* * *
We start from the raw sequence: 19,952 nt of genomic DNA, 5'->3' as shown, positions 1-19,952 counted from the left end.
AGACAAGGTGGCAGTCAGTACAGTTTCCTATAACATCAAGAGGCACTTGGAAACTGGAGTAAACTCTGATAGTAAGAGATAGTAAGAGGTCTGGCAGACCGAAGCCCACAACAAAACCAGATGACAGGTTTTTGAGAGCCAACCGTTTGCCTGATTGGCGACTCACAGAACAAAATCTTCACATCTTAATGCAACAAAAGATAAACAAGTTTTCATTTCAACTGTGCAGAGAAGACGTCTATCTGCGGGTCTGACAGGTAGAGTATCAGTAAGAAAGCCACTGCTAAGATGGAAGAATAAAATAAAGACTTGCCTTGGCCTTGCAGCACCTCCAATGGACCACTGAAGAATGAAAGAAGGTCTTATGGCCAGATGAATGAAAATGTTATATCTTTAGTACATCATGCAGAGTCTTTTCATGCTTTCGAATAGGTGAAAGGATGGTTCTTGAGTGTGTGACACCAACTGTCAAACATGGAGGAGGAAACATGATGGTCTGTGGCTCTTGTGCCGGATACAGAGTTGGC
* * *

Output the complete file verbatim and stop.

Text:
We start from the raw sequence: 19,952 nt of genomic DNA, 5'->3' as shown, positions 1-19,952 counted from the left end.
AGACAAGGTGGCAGTCAGTACAGTTTCCTATAACATCAAGAGGCACTTGGAAACTGGAGTAAACTCTGATAGTAAGAGATAGTAAGAGGTCTGGCAGACCGAAGCCCACAACAAAACCAGATGACAGGTTTTTGAGAGCCAACCGTTTGCCTGATTGGCGACTCACAGAACAAAATCTTCACATCTTAATGCAACAAAAGATAAACAAGTTTTCATTTCAACTGTGCAGAGAAGACGTCTATCTGCGGGTCTGACAGGTAGAGTATCAGTAAGAAAGCCACTGCTAAGATGGAAGAATAAAATAAAGACTTGCCTTGGCCTTGCAGCACCTCCAATGGACCACTGAAGAATGAAAGAAGGTCTTATGGCCAGATGAATGAAAATGTTATATCTTTAGTACATCATGCAGAGTCTTTTCATGCTTTCGAATAGGTGAAAGGATGGTTCTTGAGTGTGTGACACCAACTGTCAAACATGGAGGAGGAAACATGATGGTCTGTGGCTCTTGTGCCGGATACAGAGTTGGC